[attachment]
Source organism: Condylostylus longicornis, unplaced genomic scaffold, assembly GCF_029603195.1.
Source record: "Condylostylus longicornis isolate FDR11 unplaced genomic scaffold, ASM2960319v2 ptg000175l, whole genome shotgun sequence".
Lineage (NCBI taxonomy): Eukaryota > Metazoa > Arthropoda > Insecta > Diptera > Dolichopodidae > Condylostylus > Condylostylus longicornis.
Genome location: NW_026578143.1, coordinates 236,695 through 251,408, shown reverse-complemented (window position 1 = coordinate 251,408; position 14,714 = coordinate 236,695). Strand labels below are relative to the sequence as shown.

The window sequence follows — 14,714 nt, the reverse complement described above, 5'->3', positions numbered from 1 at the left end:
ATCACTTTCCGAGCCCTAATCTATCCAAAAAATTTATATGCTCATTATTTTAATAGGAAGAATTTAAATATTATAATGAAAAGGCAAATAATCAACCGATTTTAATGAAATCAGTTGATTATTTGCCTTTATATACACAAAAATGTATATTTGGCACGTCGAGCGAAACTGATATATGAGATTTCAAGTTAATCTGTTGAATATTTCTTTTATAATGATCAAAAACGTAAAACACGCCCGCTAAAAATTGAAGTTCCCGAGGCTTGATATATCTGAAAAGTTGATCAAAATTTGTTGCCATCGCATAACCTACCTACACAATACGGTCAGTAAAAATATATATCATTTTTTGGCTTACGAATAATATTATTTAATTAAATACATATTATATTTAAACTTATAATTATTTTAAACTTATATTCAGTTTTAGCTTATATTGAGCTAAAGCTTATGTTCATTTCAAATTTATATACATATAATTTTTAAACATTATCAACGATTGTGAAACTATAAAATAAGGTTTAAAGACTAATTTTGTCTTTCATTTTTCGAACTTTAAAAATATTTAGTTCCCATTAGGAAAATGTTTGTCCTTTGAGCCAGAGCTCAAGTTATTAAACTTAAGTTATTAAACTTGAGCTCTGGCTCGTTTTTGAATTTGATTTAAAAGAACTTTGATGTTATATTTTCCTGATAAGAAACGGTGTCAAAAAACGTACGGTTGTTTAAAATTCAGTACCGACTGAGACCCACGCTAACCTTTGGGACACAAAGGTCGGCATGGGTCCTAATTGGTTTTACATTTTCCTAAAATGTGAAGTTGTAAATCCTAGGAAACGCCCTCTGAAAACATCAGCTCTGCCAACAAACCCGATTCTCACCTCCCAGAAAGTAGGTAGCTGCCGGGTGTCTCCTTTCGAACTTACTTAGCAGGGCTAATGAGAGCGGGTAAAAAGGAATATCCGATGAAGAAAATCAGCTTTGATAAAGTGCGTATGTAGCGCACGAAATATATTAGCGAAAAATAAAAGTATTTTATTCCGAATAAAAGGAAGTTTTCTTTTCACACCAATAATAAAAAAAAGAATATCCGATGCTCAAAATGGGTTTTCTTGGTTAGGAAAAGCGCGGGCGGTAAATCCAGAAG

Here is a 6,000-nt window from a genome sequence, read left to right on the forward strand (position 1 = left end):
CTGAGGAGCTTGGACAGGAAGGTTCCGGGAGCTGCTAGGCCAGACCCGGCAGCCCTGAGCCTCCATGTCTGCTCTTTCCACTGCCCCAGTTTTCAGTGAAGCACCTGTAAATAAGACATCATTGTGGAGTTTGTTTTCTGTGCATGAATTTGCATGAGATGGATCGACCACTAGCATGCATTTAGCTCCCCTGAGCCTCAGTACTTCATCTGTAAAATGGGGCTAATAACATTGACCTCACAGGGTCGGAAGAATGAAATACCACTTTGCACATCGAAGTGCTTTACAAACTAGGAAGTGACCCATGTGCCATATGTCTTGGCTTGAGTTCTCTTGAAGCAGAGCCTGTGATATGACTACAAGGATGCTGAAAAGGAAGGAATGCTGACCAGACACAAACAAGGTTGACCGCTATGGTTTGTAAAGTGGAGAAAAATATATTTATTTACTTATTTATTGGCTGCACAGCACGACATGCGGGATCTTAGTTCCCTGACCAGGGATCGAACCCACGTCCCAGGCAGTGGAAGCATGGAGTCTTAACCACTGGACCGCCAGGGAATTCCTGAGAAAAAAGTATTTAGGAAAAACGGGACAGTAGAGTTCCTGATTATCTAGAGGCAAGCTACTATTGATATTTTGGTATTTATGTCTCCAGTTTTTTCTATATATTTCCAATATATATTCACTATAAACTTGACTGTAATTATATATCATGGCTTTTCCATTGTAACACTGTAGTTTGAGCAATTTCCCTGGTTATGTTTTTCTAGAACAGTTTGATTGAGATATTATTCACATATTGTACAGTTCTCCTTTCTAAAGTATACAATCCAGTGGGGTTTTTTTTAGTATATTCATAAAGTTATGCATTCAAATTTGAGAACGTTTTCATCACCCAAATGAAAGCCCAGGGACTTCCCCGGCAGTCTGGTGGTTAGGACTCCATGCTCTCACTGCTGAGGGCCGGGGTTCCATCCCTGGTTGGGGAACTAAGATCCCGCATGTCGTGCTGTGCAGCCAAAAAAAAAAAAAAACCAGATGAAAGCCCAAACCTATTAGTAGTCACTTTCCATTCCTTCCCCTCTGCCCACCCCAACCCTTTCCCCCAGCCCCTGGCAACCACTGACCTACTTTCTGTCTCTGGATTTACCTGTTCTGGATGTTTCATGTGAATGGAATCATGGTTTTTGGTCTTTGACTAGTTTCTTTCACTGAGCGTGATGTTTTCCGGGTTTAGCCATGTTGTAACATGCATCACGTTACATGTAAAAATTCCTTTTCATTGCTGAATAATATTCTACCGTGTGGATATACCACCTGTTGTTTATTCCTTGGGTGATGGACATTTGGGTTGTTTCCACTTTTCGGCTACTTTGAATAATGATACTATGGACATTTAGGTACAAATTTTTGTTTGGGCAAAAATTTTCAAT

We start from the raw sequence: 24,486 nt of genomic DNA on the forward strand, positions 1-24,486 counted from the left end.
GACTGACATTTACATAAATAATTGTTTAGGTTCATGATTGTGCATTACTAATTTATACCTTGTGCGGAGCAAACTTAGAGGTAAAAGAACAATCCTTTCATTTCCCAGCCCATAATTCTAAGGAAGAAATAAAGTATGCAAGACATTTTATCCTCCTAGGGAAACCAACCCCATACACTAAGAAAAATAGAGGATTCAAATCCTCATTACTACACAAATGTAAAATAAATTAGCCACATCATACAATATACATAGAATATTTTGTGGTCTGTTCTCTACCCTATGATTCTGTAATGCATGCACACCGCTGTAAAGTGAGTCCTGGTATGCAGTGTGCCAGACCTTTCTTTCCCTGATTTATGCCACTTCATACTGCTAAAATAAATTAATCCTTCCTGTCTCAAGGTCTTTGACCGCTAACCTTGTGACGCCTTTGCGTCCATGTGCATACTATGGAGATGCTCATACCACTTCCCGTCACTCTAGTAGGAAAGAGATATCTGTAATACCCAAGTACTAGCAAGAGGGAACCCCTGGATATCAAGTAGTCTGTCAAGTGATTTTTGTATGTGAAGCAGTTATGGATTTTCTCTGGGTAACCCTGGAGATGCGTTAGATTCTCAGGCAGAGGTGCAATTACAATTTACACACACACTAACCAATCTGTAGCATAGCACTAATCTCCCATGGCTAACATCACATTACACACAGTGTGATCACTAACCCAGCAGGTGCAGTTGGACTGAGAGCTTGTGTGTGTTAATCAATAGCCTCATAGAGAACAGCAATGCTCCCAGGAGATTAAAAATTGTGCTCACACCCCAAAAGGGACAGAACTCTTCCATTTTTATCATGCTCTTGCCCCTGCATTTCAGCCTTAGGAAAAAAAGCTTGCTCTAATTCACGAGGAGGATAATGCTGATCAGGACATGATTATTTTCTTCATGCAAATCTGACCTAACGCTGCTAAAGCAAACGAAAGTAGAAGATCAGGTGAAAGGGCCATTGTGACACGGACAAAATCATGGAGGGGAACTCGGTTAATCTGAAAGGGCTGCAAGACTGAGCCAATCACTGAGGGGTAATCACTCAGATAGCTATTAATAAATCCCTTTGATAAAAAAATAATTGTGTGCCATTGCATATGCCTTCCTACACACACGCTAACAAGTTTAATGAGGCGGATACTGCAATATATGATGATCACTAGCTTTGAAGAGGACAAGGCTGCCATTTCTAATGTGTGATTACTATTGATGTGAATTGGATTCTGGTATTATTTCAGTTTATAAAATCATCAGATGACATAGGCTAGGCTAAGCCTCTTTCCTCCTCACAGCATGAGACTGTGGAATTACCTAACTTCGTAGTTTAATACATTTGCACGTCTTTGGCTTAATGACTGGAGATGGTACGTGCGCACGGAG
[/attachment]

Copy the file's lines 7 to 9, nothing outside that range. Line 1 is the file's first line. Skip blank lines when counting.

Here is a 6,000-nt window from a genome sequence, read left to right on the forward strand (position 1 = left end):
CTGAGGAGCTTGGACAGGAAGGTTCCGGGAGCTGCTAGGCCAGACCCGGCAGCCCTGAGCCTCCATGTCTGCTCTTTCCACTGCCCCAGTTTTCAGTGAAGCACCTGTAAATAAGACATCATTGTGGAGTTTGTTTTCTGTGCATGAATTTGCATGAGATGGATCGACCACTAGCATGCATTTAGCTCCCCTGAGCCTCAGTACTTCATCTGTAAAATGGGGCTAATAACATTGACCTCACAGGGTCGGAAGAATGAAATACCACTTTGCACATCGAAGTGCTTTACAAACTAGGAAGTGACCCATGTGCCATATGTCTTGGCTTGAGTTCTCTTGAAGCAGAGCCTGTGATATGACTACAAGGATGCTGAAAAGGAAGGAATGCTGACCAGACACAAACAAGGTTGACCGCTATGGTTTGTAAAGTGGAGAAAAATATATTTATTTACTTATTTATTGGCTGCACAGCACGACATGCGGGATCTTAGTTCCCTGACCAGGGATCGAACCCACGTCCCAGGCAGTGGAAGCATGGAGTCTTAACCACTGGACCGCCAGGGAATTCCTGAGAAAAAAGTATTTAGGAAAAACGGGACAGTAGAGTTCCTGATTATCTAGAGGCAAGCTACTATTGATATTTTGGTATTTATGTCTCCAGTTTTTTCTATATATTTCCAATATATATTCACTATAAACTTGACTGTAATTATATATCATGGCTTTTCCATTGTAACACTGTAGTTTGAGCAATTTCCCTGGTTATGTTTTTCTAGAACAGTTTGATTGAGATATTATTCACATATTGTACAGTTCTCCTTTCTAAAGTATACAATCCAGTGGGGTTTTTTTTAGTATATTCATAAAGTTATGCATTCAAATTTGAGAACGTTTTCATCACCCAAATGAAAGCCCAGGGACTTCCCCGGCAGTCTGGTGGTTAGGACTCCATGCTCTCACTGCTGAGGGCCGGGGTTCCATCCCTGGTTGGGGAACTAAGATCCCGCATGTCGTGCTGTGCAGCCAAAAAAAAAAAAAAACCAGATGAAAGCCCAAACCTATTAGTAGTCACTTTCCATTCCTTCCCCTCTGCCCACCCCAACCCTTTCCCCCAGCCCCTGGCAACCACTGACCTACTTTCTGTCTCTGGATTTACCTGTTCTGGATGTTTCATGTGAATGGAATCATGGTTTTTGGTCTTTGACTAGTTTCTTTCACTGAGCGTGATGTTTTCCGGGTTTAGCCATGTTGTAACATGCATCACGTTACATGTAAAAATTCCTTTTCATTGCTGAATAATATTCTACCGTGTGGATATACCACCTGTTGTTTATTCCTTGGGTGATGGACATTTGGGTTGTTTCCACTTTTCGGCTACTTTGAATAATGATACTATGGACATTTAGGTACAAATTTTTGTTTGGGCAAAAATTTTCAAT

We start from the raw sequence: 24,486 nt of genomic DNA on the forward strand, positions 1-24,486 counted from the left end.